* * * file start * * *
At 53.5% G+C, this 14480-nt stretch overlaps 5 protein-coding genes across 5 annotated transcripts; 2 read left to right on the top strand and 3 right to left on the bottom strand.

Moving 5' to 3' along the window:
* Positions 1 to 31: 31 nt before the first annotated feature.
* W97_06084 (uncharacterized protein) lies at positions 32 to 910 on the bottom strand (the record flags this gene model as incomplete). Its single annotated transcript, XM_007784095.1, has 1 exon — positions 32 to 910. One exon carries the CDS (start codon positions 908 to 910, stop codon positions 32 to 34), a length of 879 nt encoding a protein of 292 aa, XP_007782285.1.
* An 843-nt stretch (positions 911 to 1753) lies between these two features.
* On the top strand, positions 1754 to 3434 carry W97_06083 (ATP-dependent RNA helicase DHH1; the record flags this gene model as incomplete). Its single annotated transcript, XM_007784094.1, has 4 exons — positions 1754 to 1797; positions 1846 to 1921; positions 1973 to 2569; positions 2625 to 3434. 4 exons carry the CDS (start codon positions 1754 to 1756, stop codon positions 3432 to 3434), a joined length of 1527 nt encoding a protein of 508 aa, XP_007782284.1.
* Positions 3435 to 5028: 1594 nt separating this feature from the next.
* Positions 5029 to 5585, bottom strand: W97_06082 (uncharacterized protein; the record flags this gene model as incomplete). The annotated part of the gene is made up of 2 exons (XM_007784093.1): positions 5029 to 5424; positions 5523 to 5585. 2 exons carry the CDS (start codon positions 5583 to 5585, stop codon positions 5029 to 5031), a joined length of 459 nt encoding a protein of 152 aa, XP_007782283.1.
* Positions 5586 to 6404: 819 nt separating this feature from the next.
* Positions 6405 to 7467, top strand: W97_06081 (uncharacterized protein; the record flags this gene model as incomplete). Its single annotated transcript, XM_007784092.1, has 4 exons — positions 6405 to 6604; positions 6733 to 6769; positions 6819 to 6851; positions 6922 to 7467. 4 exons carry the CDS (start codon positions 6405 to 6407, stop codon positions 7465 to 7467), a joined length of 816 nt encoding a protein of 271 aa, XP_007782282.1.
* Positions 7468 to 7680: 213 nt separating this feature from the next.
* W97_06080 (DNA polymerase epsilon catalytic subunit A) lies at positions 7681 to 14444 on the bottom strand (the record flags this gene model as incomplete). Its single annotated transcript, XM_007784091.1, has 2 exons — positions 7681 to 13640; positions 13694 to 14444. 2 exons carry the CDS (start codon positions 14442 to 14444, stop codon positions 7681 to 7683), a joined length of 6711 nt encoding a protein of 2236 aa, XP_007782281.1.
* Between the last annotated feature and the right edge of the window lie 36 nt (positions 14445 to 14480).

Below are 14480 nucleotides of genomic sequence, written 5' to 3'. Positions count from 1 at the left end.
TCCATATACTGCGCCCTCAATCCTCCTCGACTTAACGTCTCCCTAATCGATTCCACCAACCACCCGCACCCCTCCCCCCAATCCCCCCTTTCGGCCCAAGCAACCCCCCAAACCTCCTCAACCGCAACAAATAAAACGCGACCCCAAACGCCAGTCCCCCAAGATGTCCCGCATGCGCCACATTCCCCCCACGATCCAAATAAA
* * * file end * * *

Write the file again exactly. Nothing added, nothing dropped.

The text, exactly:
At 53.5% G+C, this 14480-nt stretch overlaps 5 protein-coding genes across 5 annotated transcripts; 2 read left to right on the top strand and 3 right to left on the bottom strand.

Moving 5' to 3' along the window:
* Positions 1 to 31: 31 nt before the first annotated feature.
* W97_06084 (uncharacterized protein) lies at positions 32 to 910 on the bottom strand (the record flags this gene model as incomplete). Its single annotated transcript, XM_007784095.1, has 1 exon — positions 32 to 910. One exon carries the CDS (start codon positions 908 to 910, stop codon positions 32 to 34), a length of 879 nt encoding a protein of 292 aa, XP_007782285.1.
* An 843-nt stretch (positions 911 to 1753) lies between these two features.
* On the top strand, positions 1754 to 3434 carry W97_06083 (ATP-dependent RNA helicase DHH1; the record flags this gene model as incomplete). Its single annotated transcript, XM_007784094.1, has 4 exons — positions 1754 to 1797; positions 1846 to 1921; positions 1973 to 2569; positions 2625 to 3434. 4 exons carry the CDS (start codon positions 1754 to 1756, stop codon positions 3432 to 3434), a joined length of 1527 nt encoding a protein of 508 aa, XP_007782284.1.
* Positions 3435 to 5028: 1594 nt separating this feature from the next.
* Positions 5029 to 5585, bottom strand: W97_06082 (uncharacterized protein; the record flags this gene model as incomplete). The annotated part of the gene is made up of 2 exons (XM_007784093.1): positions 5029 to 5424; positions 5523 to 5585. 2 exons carry the CDS (start codon positions 5583 to 5585, stop codon positions 5029 to 5031), a joined length of 459 nt encoding a protein of 152 aa, XP_007782283.1.
* Positions 5586 to 6404: 819 nt separating this feature from the next.
* Positions 6405 to 7467, top strand: W97_06081 (uncharacterized protein; the record flags this gene model as incomplete). Its single annotated transcript, XM_007784092.1, has 4 exons — positions 6405 to 6604; positions 6733 to 6769; positions 6819 to 6851; positions 6922 to 7467. 4 exons carry the CDS (start codon positions 6405 to 6407, stop codon positions 7465 to 7467), a joined length of 816 nt encoding a protein of 271 aa, XP_007782282.1.
* Positions 7468 to 7680: 213 nt separating this feature from the next.
* W97_06080 (DNA polymerase epsilon catalytic subunit A) lies at positions 7681 to 14444 on the bottom strand (the record flags this gene model as incomplete). Its single annotated transcript, XM_007784091.1, has 2 exons — positions 7681 to 13640; positions 13694 to 14444. 2 exons carry the CDS (start codon positions 14442 to 14444, stop codon positions 7681 to 7683), a joined length of 6711 nt encoding a protein of 2236 aa, XP_007782281.1.
* Between the last annotated feature and the right edge of the window lie 36 nt (positions 14445 to 14480).

Below are 14480 nucleotides of genomic sequence, written 5' to 3'. Positions count from 1 at the left end.
TCCATATACTGCGCCCTCAATCCTCCTCGACTTAACGTCTCCCTAATCGATTCCACCAACCACCCGCACCCCTCCCCCCAATCCCCCCTTTCGGCCCAAGCAACCCCCCAAACCTCCTCAACCGCAACAAATAAAACGCGACCCCAAACGCCAGTCCCCCAAGATGTCCCGCATGCGCCACATTCCCCCCACGATCCAAATAAA